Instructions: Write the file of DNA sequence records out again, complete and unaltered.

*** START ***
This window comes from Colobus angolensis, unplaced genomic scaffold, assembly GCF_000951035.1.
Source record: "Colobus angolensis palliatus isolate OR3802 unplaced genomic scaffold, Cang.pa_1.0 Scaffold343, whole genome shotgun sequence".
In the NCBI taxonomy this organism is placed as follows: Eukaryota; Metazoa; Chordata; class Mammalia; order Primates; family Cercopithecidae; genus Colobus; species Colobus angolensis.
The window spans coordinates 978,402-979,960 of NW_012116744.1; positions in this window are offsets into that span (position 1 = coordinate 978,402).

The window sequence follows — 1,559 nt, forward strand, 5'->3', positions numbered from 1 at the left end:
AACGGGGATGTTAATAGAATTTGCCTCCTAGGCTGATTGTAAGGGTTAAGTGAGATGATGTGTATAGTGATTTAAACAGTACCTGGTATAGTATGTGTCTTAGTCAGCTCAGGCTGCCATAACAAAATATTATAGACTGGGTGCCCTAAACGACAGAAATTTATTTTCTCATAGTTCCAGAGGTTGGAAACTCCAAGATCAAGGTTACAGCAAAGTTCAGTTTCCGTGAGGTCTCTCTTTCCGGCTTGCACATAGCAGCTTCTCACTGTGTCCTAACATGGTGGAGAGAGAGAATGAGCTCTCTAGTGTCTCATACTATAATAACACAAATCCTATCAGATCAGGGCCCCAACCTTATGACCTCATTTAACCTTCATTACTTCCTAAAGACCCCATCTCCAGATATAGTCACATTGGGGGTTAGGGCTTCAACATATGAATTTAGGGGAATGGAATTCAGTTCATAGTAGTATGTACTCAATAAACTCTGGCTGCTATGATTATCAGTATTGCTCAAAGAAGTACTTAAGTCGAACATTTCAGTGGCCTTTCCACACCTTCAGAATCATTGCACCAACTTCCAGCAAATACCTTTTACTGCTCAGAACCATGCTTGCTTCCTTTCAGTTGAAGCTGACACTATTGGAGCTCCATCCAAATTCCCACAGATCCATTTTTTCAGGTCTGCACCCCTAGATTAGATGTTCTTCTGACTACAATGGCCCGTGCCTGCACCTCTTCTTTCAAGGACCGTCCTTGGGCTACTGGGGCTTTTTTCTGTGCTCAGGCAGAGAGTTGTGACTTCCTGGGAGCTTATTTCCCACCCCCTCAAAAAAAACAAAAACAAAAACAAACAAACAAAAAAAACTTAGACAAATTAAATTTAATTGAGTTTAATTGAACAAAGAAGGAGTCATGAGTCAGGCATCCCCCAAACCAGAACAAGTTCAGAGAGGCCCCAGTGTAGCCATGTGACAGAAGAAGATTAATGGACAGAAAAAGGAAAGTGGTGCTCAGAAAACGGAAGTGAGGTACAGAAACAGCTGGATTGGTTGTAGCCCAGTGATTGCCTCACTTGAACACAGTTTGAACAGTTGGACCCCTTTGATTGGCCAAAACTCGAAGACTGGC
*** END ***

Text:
This window comes from Colobus angolensis, unplaced genomic scaffold, assembly GCF_000951035.1.
Source record: "Colobus angolensis palliatus isolate OR3802 unplaced genomic scaffold, Cang.pa_1.0 Scaffold343, whole genome shotgun sequence".
In the NCBI taxonomy this organism is placed as follows: Eukaryota; Metazoa; Chordata; class Mammalia; order Primates; family Cercopithecidae; genus Colobus; species Colobus angolensis.
The window spans coordinates 978,402-979,960 of NW_012116744.1; positions in this window are offsets into that span (position 1 = coordinate 978,402).

The window sequence follows — 1,559 nt, forward strand, 5'->3', positions numbered from 1 at the left end:
AACGGGGATGTTAATAGAATTTGCCTCCTAGGCTGATTGTAAGGGTTAAGTGAGATGATGTGTATAGTGATTTAAACAGTACCTGGTATAGTATGTGTCTTAGTCAGCTCAGGCTGCCATAACAAAATATTATAGACTGGGTGCCCTAAACGACAGAAATTTATTTTCTCATAGTTCCAGAGGTTGGAAACTCCAAGATCAAGGTTACAGCAAAGTTCAGTTTCCGTGAGGTCTCTCTTTCCGGCTTGCACATAGCAGCTTCTCACTGTGTCCTAACATGGTGGAGAGAGAGAATGAGCTCTCTAGTGTCTCATACTATAATAACACAAATCCTATCAGATCAGGGCCCCAACCTTATGACCTCATTTAACCTTCATTACTTCCTAAAGACCCCATCTCCAGATATAGTCACATTGGGGGTTAGGGCTTCAACATATGAATTTAGGGGAATGGAATTCAGTTCATAGTAGTATGTACTCAATAAACTCTGGCTGCTATGATTATCAGTATTGCTCAAAGAAGTACTTAAGTCGAACATTTCAGTGGCCTTTCCACACCTTCAGAATCATTGCACCAACTTCCAGCAAATACCTTTTACTGCTCAGAACCATGCTTGCTTCCTTTCAGTTGAAGCTGACACTATTGGAGCTCCATCCAAATTCCCACAGATCCATTTTTTCAGGTCTGCACCCCTAGATTAGATGTTCTTCTGACTACAATGGCCCGTGCCTGCACCTCTTCTTTCAAGGACCGTCCTTGGGCTACTGGGGCTTTTTTCTGTGCTCAGGCAGAGAGTTGTGACTTCCTGGGAGCTTATTTCCCACCCCCTCAAAAAAAACAAAAACAAAAACAAACAAACAAAAAAAACTTAGACAAATTAAATTTAATTGAGTTTAATTGAACAAAGAAGGAGTCATGAGTCAGGCATCCCCCAAACCAGAACAAGTTCAGAGAGGCCCCAGTGTAGCCATGTGACAGAAGAAGATTAATGGACAGAAAAAGGAAAGTGGTGCTCAGAAAACGGAAGTGAGGTACAGAAACAGCTGGATTGGTTGTAGCCCAGTGATTGCCTCACTTGAACACAGTTTGAACAGTTGGACCCCTTTGATTGGCCAAAACTCGAAGACTGGC